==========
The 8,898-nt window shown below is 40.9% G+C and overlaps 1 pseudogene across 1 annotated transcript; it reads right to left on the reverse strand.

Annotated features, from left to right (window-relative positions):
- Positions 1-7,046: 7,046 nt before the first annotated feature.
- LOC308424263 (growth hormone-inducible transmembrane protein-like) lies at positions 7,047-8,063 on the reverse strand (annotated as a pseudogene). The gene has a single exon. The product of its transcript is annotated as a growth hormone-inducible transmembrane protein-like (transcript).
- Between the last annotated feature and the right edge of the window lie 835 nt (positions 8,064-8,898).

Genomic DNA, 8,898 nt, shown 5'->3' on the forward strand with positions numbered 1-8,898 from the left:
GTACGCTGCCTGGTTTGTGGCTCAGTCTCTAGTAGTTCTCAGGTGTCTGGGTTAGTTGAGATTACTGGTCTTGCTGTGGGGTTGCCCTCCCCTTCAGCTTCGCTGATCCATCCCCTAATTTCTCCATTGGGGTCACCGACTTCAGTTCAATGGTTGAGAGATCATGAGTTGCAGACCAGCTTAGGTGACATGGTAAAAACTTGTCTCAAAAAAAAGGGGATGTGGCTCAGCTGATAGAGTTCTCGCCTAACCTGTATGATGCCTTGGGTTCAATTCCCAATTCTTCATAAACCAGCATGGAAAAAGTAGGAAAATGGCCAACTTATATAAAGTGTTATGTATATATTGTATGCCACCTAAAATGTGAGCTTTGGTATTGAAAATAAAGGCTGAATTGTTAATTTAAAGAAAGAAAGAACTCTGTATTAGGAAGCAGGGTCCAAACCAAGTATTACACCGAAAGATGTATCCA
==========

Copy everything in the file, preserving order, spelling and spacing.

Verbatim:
The 8,898-nt window shown below is 40.9% G+C and overlaps 1 pseudogene across 1 annotated transcript; it reads right to left on the reverse strand.

Annotated features, from left to right (window-relative positions):
- Positions 1-7,046: 7,046 nt before the first annotated feature.
- LOC308424263 (growth hormone-inducible transmembrane protein-like) lies at positions 7,047-8,063 on the reverse strand (annotated as a pseudogene). The gene has a single exon. The product of its transcript is annotated as a growth hormone-inducible transmembrane protein-like (transcript).
- Between the last annotated feature and the right edge of the window lie 835 nt (positions 8,064-8,898).

Genomic DNA, 8,898 nt, shown 5'->3' on the forward strand with positions numbered 1-8,898 from the left:
GTACGCTGCCTGGTTTGTGGCTCAGTCTCTAGTAGTTCTCAGGTGTCTGGGTTAGTTGAGATTACTGGTCTTGCTGTGGGGTTGCCCTCCCCTTCAGCTTCGCTGATCCATCCCCTAATTTCTCCATTGGGGTCACCGACTTCAGTTCAATGGTTGAGAGATCATGAGTTGCAGACCAGCTTAGGTGACATGGTAAAAACTTGTCTCAAAAAAAAGGGGATGTGGCTCAGCTGATAGAGTTCTCGCCTAACCTGTATGATGCCTTGGGTTCAATTCCCAATTCTTCATAAACCAGCATGGAAAAAGTAGGAAAATGGCCAACTTATATAAAGTGTTATGTATATATTGTATGCCACCTAAAATGTGAGCTTTGGTATTGAAAATAAAGGCTGAATTGTTAATTTAAAGAAAGAAAGAACTCTGTATTAGGAAGCAGGGTCCAAACCAAGTATTACACCGAAAGATGTATCCA